• Assuming that NOTHING I do online or on my phone is truly private. For example, if I am going traveling and leaving my home empty for a month, I won’t share this over social media even though “theoretically" only my friends are supposed to see it. I also assume my webcam is ALWAYS on and my phone is ALWAYS recording. 
  • Putting emergency preparedness measures in place that would allow me to live comfortably for days to weeks if a surge or cyber attack impacted critical infrastructure. 
  • Being conscious that my newsfeed and search engine results are being tailored to fit my (and my friends) existing world view. Doing my best always to ask, “what is my bias in this opinion I have?”, and "what information or perspective am I missing?” Being open-minded in general an assuming the information I consume is biased and not complete. 
  • Committing to 3 - 4 screen free nights a week, no phones, no internet, no movies. Reclaiming my brain patterning! 
  • Continuing to read paper books and doing research on topics via books to maintain these skills sets and counteract the brain patterning caused by my computer. Reading paper books is very good for developing attention span.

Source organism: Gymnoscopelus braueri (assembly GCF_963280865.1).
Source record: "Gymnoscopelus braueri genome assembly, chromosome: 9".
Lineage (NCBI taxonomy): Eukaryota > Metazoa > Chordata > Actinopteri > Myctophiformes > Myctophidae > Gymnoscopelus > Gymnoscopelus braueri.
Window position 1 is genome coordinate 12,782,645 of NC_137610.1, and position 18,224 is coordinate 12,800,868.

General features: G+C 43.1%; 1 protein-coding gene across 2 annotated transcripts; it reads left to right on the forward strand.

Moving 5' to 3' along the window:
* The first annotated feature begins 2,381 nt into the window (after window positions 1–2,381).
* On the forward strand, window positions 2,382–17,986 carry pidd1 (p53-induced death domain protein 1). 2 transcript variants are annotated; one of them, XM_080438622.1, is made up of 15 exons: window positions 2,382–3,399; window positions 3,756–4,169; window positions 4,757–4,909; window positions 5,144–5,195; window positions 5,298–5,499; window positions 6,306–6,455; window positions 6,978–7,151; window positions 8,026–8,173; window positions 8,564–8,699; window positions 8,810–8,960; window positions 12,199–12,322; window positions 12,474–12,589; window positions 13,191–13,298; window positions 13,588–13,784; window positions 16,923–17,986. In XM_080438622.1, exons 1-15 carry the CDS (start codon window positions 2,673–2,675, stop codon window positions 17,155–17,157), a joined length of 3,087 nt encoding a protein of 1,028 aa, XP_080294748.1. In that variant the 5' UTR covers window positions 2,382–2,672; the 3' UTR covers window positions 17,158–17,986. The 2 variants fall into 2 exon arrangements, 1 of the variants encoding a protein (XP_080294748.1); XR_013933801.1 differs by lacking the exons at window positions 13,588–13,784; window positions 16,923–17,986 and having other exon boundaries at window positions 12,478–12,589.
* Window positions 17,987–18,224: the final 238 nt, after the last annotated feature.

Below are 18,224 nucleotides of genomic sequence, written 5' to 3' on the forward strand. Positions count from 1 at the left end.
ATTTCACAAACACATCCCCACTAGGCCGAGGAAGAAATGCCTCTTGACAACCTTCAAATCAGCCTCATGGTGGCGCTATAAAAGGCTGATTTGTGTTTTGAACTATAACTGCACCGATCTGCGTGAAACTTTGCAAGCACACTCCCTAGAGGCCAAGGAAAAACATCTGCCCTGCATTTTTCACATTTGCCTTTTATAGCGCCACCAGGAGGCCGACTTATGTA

• Not looking at my phone when socializing or eating meals. The text can wait till after dinner for a response. Not checking social media first thing in the morning or before I go to bed. Allowing my brain to be deprogrammed from these mind and life-altering habits . 
  • Spending time out in nature daily. No phones, no taking pictures, just observing, being in the moment, getting exercise, using all of my senses to experience the magic of the world. Letting nature program my brain instead of a digital device being manipulated by... a million different interests. 

While in nature I like to:

  • Tune into all my senses and clear my thoughts of everything but the stimulus of that moment and place. 
  • Look for patterns or things that stand out in the trees, plants, mammals, birds, etc 
  • Notice which way the wind is blowing from, what the clouds are doing, and make predictions about the weather. 
  • Look for signs of animal tracks and listen to what the birds have to say. 
  • Ask questions about the ecology of the place I'm in. 

- Allow nature, the original teacher, to pattern my brain! 

Please invite your friends & family to this important conversation!

Preparing for an uncertain future

  • What challenges do you foresee in our Changing World?

  • What are YOU doing to adapt?


Share your thoughts and comments below!

6 thoughts on “Preparing for Prosperity, How to Plan for an Uncertain Future”

  1. Chris, excellent article! Comprehensive and practical, it’s a great primer on the risks many of us face. On the financial side, I’d add that having some of your savings in local credit unions instead of major banks is a simple way to manage the risk that the major banks take in the global financial market that credit unions don’t. And CU’s invest locally! Also, diversify your savings across 2 or more financial institutions…